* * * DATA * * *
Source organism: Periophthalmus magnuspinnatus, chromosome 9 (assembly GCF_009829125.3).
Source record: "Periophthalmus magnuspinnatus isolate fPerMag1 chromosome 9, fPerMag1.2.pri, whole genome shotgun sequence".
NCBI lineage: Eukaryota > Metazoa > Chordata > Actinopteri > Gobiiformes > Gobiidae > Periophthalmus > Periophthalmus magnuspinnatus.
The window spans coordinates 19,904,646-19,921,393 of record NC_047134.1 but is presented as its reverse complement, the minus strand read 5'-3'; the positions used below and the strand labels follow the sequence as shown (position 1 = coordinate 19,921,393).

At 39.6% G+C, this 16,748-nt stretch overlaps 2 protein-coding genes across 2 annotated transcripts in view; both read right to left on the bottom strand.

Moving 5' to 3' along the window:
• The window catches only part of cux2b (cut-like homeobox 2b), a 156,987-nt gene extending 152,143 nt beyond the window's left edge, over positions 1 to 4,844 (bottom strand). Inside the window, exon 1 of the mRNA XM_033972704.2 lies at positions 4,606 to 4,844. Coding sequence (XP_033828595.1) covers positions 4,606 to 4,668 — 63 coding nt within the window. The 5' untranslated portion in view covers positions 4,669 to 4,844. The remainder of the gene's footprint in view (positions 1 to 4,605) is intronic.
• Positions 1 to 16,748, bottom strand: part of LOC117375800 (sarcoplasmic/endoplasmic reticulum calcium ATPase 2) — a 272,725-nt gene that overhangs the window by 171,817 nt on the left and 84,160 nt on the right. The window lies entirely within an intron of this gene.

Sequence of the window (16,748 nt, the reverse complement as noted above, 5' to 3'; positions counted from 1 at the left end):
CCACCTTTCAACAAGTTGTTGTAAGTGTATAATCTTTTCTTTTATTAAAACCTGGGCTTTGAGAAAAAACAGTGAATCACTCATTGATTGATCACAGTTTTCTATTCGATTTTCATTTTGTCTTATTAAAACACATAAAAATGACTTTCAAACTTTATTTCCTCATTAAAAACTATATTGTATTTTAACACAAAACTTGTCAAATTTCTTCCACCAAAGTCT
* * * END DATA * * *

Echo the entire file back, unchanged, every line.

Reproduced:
Source organism: Periophthalmus magnuspinnatus, chromosome 9 (assembly GCF_009829125.3).
Source record: "Periophthalmus magnuspinnatus isolate fPerMag1 chromosome 9, fPerMag1.2.pri, whole genome shotgun sequence".
NCBI lineage: Eukaryota > Metazoa > Chordata > Actinopteri > Gobiiformes > Gobiidae > Periophthalmus > Periophthalmus magnuspinnatus.
The window spans coordinates 19,904,646-19,921,393 of record NC_047134.1 but is presented as its reverse complement, the minus strand read 5'-3'; the positions used below and the strand labels follow the sequence as shown (position 1 = coordinate 19,921,393).

At 39.6% G+C, this 16,748-nt stretch overlaps 2 protein-coding genes across 2 annotated transcripts in view; both read right to left on the bottom strand.

Moving 5' to 3' along the window:
• The window catches only part of cux2b (cut-like homeobox 2b), a 156,987-nt gene extending 152,143 nt beyond the window's left edge, over positions 1 to 4,844 (bottom strand). Inside the window, exon 1 of the mRNA XM_033972704.2 lies at positions 4,606 to 4,844. Coding sequence (XP_033828595.1) covers positions 4,606 to 4,668 — 63 coding nt within the window. The 5' untranslated portion in view covers positions 4,669 to 4,844. The remainder of the gene's footprint in view (positions 1 to 4,605) is intronic.
• Positions 1 to 16,748, bottom strand: part of LOC117375800 (sarcoplasmic/endoplasmic reticulum calcium ATPase 2) — a 272,725-nt gene that overhangs the window by 171,817 nt on the left and 84,160 nt on the right. The window lies entirely within an intron of this gene.

Sequence of the window (16,748 nt, the reverse complement as noted above, 5' to 3'; positions counted from 1 at the left end):
CCACCTTTCAACAAGTTGTTGTAAGTGTATAATCTTTTCTTTTATTAAAACCTGGGCTTTGAGAAAAAACAGTGAATCACTCATTGATTGATCACAGTTTTCTATTCGATTTTCATTTTGTCTTATTAAAACACATAAAAATGACTTTCAAACTTTATTTCCTCATTAAAAACTATATTGTATTTTAACACAAAACTTGTCAAATTTCTTCCACCAAAGTCT